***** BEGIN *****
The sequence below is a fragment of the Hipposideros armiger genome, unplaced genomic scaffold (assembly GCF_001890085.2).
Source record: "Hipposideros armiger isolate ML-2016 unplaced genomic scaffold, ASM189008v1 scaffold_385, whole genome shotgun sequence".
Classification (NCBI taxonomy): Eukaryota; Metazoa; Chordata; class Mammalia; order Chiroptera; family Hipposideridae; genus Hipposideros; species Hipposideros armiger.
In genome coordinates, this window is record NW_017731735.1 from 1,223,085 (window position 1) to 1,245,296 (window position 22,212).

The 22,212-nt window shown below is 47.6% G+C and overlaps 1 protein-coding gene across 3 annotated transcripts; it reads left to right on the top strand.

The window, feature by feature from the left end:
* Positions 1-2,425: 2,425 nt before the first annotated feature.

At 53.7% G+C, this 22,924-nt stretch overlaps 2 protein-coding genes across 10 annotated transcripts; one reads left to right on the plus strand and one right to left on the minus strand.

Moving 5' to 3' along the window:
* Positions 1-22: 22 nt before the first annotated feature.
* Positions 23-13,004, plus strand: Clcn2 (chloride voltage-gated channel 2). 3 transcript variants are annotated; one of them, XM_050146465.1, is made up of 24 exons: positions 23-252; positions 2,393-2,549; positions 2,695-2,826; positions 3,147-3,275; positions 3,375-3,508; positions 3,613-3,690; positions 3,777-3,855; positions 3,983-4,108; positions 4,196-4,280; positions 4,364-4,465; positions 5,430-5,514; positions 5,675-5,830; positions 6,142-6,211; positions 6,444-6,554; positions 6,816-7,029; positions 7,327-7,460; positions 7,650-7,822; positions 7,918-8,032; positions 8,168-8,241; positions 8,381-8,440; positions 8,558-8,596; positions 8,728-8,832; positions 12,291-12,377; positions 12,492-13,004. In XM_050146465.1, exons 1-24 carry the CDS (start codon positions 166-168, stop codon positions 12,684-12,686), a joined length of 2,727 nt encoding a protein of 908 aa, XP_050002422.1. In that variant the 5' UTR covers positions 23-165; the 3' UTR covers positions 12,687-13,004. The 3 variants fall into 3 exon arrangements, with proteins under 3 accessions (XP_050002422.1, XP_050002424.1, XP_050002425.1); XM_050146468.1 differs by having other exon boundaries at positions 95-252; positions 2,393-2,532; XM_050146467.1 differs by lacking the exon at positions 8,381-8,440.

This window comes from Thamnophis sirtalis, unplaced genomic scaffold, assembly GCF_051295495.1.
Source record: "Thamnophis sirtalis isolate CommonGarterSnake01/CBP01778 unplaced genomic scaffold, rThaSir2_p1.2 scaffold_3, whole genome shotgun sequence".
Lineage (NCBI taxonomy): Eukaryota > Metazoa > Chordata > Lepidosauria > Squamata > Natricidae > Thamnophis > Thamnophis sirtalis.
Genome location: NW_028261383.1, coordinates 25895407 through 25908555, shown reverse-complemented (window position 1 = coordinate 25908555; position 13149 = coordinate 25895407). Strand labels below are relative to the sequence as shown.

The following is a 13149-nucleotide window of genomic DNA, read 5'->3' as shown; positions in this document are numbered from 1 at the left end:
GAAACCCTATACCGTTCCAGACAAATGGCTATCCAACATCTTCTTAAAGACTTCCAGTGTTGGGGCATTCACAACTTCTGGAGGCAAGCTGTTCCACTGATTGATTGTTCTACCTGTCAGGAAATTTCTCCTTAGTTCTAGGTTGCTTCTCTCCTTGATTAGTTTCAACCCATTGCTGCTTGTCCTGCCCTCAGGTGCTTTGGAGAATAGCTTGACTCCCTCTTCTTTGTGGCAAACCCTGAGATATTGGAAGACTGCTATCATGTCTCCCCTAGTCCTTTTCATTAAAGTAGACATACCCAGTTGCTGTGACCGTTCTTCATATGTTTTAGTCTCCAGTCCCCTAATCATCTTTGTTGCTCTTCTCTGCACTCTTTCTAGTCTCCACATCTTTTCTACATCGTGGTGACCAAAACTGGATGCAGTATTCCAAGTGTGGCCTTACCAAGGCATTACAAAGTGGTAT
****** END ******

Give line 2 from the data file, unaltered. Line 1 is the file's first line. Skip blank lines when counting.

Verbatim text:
Source record: "Hipposideros armiger isolate ML-2016 unplaced genomic scaffold, ASM189008v1 scaffold_385, whole genome shotgun sequence".